As holiday perennials go, performances of George Frideric Handel's Messiah are almost as ubiquitous as the Christmas tree. Like the beloved tannenbaum, no two Messiahs are the same.
There are obvious differences in Lexington-area Messiah performances — venues, musician choices — but the biggest variance might be in the edit.
"Messiah runs nearly three hours, even at Baroque tempos," says Lexington Philharmonic music director Scott Terrell, "so it's rare you see anyone perform the whole thing."
Lexington Singers director Jefferson Johnson says, "Handel's large pieces, like his oratorios and his operas, benefit from reinvention for the modern ear and modern audience. They're just too long."
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So the directors, both of whom have Messiah performances next weekend, are presenting edited versions of the masterwork. (A third Messiah, by the choirs at Christ Church Cathedral, was performed Friday.)
Some may think taking a red pen or a virtual Exacto knife to one of the masters is profane, but it is actually done all the time to dance pieces, literature, plays by William Shakespeare and operas by iconic composers.
For Terrell, who will lead the Philharmonic on Saturday at the Cathedral of Christ the King, editing Messiah is part of the fun of presenting it.
"I haven't ever done it the same way from year to year," Terrell says. "And I have found that over the years, certain ones work better than others, and that some combinations work better than others. This year, we're going to do a little bit more from Part II than we've done before, and we'll see how that goes.
"I think one reason why the piece can survive all these different iterations is he did a brilliant job of allowing for these transitions to be relatively smooth and to make it work."
Messiah is divided into three parts: the birth of Jesus or the "Christmas" portion, the passion, and the resurrection or the "Easter" portion. Terrell says that since the work is traditionally done at Christmastime, he usually presents the Christmas portion in its entirety. Then, he pieces together parts of the second and third acts to make a solid 80-minute, intermissionless work.
Terrell says he likes to do Messiah in one act. "I don't like to interrupt the flow once it gets going," he said.
Since Johnson began conducting Messiah performances (first with the Philharmonic in 2008 and '09 and then with the Lexington Singers since 2010), he has remained loyal to a version that should be familiar to Lexington classical music fans: former Philharmonic music director George Zack's edit.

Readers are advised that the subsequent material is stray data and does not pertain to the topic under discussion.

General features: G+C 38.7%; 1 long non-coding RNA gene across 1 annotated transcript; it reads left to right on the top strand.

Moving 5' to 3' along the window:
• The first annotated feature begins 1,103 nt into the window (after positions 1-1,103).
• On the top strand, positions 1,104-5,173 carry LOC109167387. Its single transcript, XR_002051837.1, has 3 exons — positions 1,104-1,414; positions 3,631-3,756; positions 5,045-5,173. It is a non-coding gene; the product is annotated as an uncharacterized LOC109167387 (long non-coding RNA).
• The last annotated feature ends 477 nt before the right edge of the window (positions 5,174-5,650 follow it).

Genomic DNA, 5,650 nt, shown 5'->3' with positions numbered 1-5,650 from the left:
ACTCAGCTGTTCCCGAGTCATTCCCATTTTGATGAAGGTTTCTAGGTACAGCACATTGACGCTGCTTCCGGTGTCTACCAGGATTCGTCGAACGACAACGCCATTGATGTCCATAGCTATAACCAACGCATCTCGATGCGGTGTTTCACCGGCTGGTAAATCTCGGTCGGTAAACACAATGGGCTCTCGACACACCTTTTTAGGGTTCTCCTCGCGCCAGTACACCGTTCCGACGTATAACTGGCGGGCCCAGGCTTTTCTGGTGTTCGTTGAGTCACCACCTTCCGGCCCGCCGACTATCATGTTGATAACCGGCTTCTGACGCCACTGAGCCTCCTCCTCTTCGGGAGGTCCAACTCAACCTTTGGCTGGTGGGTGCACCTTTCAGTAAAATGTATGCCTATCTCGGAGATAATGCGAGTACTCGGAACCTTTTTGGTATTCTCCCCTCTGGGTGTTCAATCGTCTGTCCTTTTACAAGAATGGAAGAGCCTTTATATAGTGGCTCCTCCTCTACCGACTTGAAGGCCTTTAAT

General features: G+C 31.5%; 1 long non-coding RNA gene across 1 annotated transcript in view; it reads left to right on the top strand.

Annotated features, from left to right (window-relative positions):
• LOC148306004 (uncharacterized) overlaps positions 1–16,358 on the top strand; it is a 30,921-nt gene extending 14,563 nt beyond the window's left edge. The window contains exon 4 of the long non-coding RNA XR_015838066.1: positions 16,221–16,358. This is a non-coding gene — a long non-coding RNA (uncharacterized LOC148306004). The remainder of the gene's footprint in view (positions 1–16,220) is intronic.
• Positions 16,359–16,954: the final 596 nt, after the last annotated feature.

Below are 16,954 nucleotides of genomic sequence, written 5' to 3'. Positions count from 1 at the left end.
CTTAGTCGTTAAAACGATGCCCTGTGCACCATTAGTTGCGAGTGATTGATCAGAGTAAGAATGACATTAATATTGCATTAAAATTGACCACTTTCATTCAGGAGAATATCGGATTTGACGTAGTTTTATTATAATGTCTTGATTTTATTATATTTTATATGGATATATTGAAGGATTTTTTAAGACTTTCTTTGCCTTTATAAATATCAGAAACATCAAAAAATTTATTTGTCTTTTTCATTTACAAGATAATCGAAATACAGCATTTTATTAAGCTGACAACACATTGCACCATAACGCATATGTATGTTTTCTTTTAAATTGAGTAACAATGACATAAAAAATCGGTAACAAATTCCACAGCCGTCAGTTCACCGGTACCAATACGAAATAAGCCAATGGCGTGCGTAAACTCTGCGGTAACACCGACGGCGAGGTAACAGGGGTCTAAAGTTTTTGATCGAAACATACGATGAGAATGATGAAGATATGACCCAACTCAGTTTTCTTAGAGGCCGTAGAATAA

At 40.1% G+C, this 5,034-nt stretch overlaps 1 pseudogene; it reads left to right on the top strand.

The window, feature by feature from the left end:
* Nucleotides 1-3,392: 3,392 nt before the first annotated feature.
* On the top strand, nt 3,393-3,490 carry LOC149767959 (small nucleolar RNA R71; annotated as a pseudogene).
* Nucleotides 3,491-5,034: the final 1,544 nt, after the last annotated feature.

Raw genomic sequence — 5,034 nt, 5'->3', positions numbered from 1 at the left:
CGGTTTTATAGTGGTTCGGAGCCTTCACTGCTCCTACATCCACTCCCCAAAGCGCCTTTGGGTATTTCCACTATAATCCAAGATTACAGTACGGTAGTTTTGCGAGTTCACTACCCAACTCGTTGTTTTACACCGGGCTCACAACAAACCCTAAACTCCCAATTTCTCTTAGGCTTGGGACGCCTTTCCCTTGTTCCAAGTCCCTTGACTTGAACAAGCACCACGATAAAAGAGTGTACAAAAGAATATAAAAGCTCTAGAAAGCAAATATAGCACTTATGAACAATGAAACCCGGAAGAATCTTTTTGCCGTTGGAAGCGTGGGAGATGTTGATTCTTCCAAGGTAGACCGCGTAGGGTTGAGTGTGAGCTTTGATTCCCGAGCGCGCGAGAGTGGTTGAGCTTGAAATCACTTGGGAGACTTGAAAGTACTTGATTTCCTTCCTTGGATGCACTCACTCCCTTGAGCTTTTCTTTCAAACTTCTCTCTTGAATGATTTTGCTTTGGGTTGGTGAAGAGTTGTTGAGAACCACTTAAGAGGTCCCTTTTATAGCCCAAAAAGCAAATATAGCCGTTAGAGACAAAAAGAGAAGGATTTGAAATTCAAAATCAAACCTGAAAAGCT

"I thought George did a masterful job of selecting movements that had ebb and flow, peaks and valleys and a nice contrast between slow and fast tempos, and also spreading the choruses around," says Johnson, who will conduct the Lexington Singers at the Singletary Center for the Arts on Dec. 16. "I tried to improve on it, and I can't. We do the entire Christmas portion, and then he selected the key movements and most dramatic portions of the second and third parts of Messiah."
Johnson says directing the Singers, he has been tempted to do things like present Messiah split between the Christmas and Easter seasons. But he notes that the Christmas portion alone would be short, "and then you have half a concert."
Rather than hacking it in half, Johnson says, plotting out Messiah is akin to editing a novel.
"We end the way Handel intended and begin the way he intended," Johnson says. "This version chips away all the unnecessary parts.
"But looking back at programs of other Messiahs, there are all sorts of different ways to do it."
The major conundrum, Johnson says, is where to place the Hallelujah chorus, which in the full-length Messiah is at the end of the second act. Many versions move the iconic chorus, during which audiences traditionally stand, to the end of the concert. Johnson says he even participated in a version at Michigan State University that incorporated Hallelujah twice, before the intermission and then at the end of the performance.
Cooking up a new version each year, Terrell says, there are important considerations, such as the dramatic flow of the work, key signatures and their relationship to one another, and the distribution of soloists and choral parts.
He says Handel originally structured the work so that the transitions in key signatures "would be very pleasing to the ear." He wants to preserve that.
But Terrell isn't interested in a "definitive" Messiah.
"The definitive Messiah would be doing it all," Terrell says. "And rarely does anyone want to sit through all of that. That's why each performance can be truly unique."